Sunday, June 16, 2013
Malaysia - Dengue fever claims second victim
A SECOND person has died after being infected by the dengue virus in the current epidemic, which has affected more than 9,200 people here so far.
The 60-year-old man was admitted on his second visit to Tan Tock Seng Hospital’s (TTSH) emergency department.
A joint statement from the Ministry of Health and the National Environment Agency (NEA) said he had gone to the hospital last Wednesday “with fever, shortness of breath, vomiting and a rash on his left leg”.
The man, who lived in Ang Mo Kio Avenue 3, was diagnosed with skin inflammation of the left leg. He was given antibiotics and told to go to a polyclinic for a blood test at a later date.
But he returned to TTSH late last Friday night when his leg got so weak that he could hardly stand on it.
He was still having fever and had no appetite.
He was sent to a general ward the next day and diagnosed with dengue. Within hours, his condition worsened, and he was transferred to the intensive care unit.
He died of dengue shock syndrome yesterday morning.
Last month, Mr Ang Yong Han, 20, became the first casualty in this year’s dengue epidemic, expected to be the biggest Singapore has ever experienced.
He had gone to TTSH’s emergency department, but was given some Panadol and told to see a doctor three days later if he still felt sick. But he was feeling so ill that he returned to TTSH three days later and was warded. He died two days after that.
A TTSH spokesman said the latest victim had “multi-organ failure and complications associated with abnormal heart rhythm”. At the time of admission, he also had blood poisoning and suffered from diabetes and high blood pressure.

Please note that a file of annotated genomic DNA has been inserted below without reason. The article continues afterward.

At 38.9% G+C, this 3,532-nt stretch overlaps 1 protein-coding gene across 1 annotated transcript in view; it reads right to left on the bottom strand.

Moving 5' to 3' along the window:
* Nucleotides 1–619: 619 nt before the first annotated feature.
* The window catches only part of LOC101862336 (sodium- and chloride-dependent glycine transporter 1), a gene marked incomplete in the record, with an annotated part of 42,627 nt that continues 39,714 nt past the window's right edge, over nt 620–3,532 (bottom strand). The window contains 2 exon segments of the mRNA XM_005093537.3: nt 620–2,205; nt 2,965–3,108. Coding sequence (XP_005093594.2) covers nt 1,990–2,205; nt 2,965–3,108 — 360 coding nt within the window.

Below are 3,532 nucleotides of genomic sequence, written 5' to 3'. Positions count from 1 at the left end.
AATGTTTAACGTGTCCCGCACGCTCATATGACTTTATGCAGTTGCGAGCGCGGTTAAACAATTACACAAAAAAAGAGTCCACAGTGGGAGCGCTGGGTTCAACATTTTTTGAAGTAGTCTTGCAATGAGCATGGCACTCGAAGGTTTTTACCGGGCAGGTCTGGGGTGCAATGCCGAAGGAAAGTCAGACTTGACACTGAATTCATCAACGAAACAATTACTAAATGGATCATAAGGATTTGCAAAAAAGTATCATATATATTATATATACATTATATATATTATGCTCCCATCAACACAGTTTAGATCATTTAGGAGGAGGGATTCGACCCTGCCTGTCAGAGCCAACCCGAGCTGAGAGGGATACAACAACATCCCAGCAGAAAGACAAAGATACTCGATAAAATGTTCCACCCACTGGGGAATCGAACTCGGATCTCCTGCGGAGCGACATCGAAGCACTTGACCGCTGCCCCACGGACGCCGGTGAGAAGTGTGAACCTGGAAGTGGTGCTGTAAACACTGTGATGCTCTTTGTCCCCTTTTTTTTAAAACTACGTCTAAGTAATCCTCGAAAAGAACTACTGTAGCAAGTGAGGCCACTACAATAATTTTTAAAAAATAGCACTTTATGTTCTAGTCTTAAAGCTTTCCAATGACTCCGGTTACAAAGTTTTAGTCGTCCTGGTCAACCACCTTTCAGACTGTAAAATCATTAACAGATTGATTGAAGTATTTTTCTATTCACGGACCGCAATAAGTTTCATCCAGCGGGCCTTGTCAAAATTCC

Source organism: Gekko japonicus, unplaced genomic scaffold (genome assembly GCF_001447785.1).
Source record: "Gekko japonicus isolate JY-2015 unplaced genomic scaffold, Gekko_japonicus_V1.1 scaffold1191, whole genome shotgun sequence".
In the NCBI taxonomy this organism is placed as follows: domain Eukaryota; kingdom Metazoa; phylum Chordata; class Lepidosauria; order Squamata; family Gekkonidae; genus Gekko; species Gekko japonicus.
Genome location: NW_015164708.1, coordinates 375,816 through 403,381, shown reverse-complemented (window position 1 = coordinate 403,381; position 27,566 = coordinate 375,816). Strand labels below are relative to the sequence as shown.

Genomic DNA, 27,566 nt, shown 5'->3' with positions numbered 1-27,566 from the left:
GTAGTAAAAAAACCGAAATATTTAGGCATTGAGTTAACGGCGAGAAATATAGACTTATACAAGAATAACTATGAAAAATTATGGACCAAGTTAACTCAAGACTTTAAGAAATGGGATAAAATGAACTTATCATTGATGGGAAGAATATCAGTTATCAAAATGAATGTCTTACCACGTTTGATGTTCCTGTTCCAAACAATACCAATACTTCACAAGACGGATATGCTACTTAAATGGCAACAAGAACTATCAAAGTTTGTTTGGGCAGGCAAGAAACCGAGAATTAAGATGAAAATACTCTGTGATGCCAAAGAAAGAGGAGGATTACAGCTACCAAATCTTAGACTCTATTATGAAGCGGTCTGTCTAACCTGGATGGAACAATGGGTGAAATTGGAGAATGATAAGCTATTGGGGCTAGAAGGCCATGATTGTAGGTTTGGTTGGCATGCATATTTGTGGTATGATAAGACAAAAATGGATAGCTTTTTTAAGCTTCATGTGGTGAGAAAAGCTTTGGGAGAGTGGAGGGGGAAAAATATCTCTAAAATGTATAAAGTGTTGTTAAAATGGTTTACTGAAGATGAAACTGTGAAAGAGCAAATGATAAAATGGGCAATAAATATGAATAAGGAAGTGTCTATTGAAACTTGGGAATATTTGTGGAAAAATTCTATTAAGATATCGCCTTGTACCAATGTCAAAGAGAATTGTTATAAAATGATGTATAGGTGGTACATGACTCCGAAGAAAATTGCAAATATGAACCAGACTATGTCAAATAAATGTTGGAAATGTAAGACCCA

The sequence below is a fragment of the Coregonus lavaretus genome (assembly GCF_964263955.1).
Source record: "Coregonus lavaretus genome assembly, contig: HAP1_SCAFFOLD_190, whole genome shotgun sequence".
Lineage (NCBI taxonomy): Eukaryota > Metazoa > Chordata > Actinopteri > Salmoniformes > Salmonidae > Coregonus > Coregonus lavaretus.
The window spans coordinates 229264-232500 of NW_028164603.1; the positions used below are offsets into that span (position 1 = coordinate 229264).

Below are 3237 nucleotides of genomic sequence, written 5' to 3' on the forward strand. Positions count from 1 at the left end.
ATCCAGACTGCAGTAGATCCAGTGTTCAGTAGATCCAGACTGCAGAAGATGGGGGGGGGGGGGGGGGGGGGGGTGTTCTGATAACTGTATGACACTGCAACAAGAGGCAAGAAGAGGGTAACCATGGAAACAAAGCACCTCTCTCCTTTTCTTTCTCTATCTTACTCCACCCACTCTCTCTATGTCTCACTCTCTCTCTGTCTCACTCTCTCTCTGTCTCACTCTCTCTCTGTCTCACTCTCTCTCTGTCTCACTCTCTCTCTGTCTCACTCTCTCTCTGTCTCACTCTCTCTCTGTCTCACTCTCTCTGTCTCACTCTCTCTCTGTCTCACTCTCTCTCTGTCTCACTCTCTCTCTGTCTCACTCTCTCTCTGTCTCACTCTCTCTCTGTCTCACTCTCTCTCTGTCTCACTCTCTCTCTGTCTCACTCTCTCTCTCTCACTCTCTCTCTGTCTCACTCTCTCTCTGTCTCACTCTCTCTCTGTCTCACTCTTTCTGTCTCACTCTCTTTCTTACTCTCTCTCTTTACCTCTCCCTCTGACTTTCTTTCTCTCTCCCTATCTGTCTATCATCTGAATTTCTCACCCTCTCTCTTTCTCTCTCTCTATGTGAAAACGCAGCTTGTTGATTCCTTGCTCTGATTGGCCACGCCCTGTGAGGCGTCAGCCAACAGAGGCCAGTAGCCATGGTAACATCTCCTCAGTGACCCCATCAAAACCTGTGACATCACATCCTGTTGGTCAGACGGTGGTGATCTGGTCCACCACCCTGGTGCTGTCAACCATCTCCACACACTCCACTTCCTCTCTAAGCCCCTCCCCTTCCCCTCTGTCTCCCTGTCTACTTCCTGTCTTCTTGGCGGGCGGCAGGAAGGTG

During the 2005 epidemic – when 14,000 people were infected and 25 died – half the dengue sufferers were warded. In the current one, about one in four is being warded. Hospitals are being more stringent in who they admit, largely because experts feel most do not need such care, and possibly due to the bed crunch at public hospitals.
TTSH, for example, has occupancy rates of over 90%.
Health Minister Gan Kim Yong has said that should the need arise, hospitals will postpone non-urgent surgery to find beds for dengue patients.
Dr Lam Pin Min, chairman of the Government Parliamentary Committee for Health, said: “It is imperative that all health-care givers stay vigilant and take all febrile cases seriously.
“Early cases may be deceptive and passed off as a viral fever or influenza. The full-blown symptoms and signs may not appear till later stages.”
His advice is to return to hospital should their fever persist.
Although there is no existing dengue cluster near the dead man’s home, NEA said it is stepping up its control of mosquitoes in that area.
The Straits Times / Asia News Network